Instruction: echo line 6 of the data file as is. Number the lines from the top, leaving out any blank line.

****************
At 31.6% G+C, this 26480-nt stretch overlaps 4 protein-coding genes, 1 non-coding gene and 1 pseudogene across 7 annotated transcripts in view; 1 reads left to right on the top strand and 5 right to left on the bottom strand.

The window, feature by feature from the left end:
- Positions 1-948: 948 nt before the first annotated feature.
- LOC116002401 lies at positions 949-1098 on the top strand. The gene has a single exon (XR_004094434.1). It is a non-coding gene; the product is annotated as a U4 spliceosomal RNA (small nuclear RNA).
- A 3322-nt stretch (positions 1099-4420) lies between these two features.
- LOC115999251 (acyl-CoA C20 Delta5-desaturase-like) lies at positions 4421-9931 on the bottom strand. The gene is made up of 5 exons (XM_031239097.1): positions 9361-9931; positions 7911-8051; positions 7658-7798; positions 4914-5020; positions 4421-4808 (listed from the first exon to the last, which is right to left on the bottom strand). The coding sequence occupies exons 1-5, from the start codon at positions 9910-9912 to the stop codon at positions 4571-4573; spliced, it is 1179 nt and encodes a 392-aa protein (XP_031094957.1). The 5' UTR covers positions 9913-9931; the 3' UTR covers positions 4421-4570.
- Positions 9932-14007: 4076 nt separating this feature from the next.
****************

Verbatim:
- LOC115999251 (acyl-CoA C20 Delta5-desaturase-like) lies at positions 4421-9931 on the bottom strand. The gene is made up of 5 exons (XM_031239097.1): positions 9361-9931; positions 7911-8051; positions 7658-7798; positions 4914-5020; positions 4421-4808 (listed from the first exon to the last, which is right to left on the bottom strand). The coding sequence occupies exons 1-5, from the start codon at positions 9910-9912 to the stop codon at positions 4571-4573; spliced, it is 1179 nt and encodes a 392-aa protein (XP_031094957.1). The 5' UTR covers positions 9913-9931; the 3' UTR covers positions 4421-4570.